As I’ve visited the city in recent years, I’ve seen the rebirth firsthand. Buildings damaged beyond repair have been replaced by bright, colorful, creative learning spaces. From chef’s kitchens and school gardens to Advanced Placement robotics courses, schools are making learning real for students.

Despite the massive, painful impact of the hurricane on families and educators, the community is making rebirth a reality.

Yet, as Senator Landrieu writes, we must not confuse progress with success. Similarly, my friend Marc Morial, president of the National Urban League and former mayor of New Orleans, said the decade anniversary of Katrina must be a moment of taking stock, saying, “Give yourself some check marks and then, on the other side of the paper, say ‘Here are some things we really have to confront as a city.'”

Things like the fact that success is not equally shared for all children. Today, 18 percent of all youth aged 16-24 in New Orleans are neither working nor in school. That’s more than 26,000 young people. Only two other metropolitan areas – Memphis and Las Vegas – have higher percentages.

Educational opportunity has improved enormously, but is still not nearly consistent enough. And teachers have told me that, despite the years and the progress, they still contend with students’ trauma of disaster and dislocation.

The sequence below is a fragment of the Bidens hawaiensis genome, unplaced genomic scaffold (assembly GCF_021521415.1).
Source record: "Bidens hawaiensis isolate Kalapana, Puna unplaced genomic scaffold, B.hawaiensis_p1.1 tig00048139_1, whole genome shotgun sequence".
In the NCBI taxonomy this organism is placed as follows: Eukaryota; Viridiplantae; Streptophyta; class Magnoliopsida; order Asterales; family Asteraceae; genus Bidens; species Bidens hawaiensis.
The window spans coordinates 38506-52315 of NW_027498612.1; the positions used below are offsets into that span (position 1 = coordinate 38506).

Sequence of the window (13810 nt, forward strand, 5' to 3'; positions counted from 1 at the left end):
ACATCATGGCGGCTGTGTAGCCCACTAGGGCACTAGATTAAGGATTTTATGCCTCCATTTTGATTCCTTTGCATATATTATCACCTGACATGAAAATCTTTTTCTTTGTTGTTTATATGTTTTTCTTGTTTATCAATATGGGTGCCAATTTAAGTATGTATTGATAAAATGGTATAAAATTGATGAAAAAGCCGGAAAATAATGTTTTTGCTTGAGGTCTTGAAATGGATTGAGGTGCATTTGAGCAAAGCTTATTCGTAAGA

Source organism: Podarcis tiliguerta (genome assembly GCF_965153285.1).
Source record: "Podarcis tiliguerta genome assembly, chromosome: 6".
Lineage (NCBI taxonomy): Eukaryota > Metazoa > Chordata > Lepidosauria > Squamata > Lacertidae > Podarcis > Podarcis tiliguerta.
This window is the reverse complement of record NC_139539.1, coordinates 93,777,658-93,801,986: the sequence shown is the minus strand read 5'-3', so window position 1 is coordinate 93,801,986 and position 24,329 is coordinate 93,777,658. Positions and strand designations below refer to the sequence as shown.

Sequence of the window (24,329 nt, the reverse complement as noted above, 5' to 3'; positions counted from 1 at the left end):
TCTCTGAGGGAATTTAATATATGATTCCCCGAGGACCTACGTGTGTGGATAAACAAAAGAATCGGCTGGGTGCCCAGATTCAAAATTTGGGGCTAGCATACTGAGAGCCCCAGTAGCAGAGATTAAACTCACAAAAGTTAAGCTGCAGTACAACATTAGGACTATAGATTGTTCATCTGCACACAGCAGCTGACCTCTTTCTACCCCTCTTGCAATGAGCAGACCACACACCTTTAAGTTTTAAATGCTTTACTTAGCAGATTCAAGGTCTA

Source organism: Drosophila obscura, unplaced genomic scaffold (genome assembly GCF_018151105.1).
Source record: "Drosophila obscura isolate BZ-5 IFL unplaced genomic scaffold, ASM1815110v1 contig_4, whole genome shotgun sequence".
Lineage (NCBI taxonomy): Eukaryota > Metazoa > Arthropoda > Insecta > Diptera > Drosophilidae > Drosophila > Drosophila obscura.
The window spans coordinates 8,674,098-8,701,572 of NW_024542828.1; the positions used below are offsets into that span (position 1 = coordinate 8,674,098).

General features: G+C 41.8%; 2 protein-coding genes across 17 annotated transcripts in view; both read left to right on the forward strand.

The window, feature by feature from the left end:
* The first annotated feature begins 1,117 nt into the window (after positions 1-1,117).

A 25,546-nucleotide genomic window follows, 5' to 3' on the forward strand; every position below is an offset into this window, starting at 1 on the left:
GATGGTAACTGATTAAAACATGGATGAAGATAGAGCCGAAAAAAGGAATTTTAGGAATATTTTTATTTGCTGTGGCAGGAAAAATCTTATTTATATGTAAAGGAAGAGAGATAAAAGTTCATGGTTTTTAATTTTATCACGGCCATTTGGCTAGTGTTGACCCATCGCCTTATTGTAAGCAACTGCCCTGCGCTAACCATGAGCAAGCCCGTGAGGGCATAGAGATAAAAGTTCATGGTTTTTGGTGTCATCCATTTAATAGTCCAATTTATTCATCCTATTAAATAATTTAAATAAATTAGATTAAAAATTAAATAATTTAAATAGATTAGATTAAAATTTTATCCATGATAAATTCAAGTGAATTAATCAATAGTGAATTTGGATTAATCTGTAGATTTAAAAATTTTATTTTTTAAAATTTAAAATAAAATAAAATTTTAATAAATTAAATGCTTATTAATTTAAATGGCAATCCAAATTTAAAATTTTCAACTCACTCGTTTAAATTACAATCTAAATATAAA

What gives me enormous heart about what’s happening in New Orleans is the unflagging spirit of educators, families and leaders to continue to make changes to build the schools their students deserve.

Take, for example, Sabrina Pence, principal of Arthur Ashe Charter School. Ashe once had the lowest fourth-grade scores in the city. The school was under academic watch.

But Sabrina knew kids at Ashe could succeed. Today, the students at Ashe learn like never before. Sabrina implemented personalized learning projects, using technology to customize lessons for individual students and raise achievement for all. With computer-assisted instruction at work in their classrooms, teachers have information about student progress at their fingertips, so they can tailor future learning and assignments.

The hard work is starting to pay off: in 2012, the school boasted the Recovery School District’s highest eighth-grade math achievement. In 2013, Ashe had the District’s highest eighth-grade English achievement.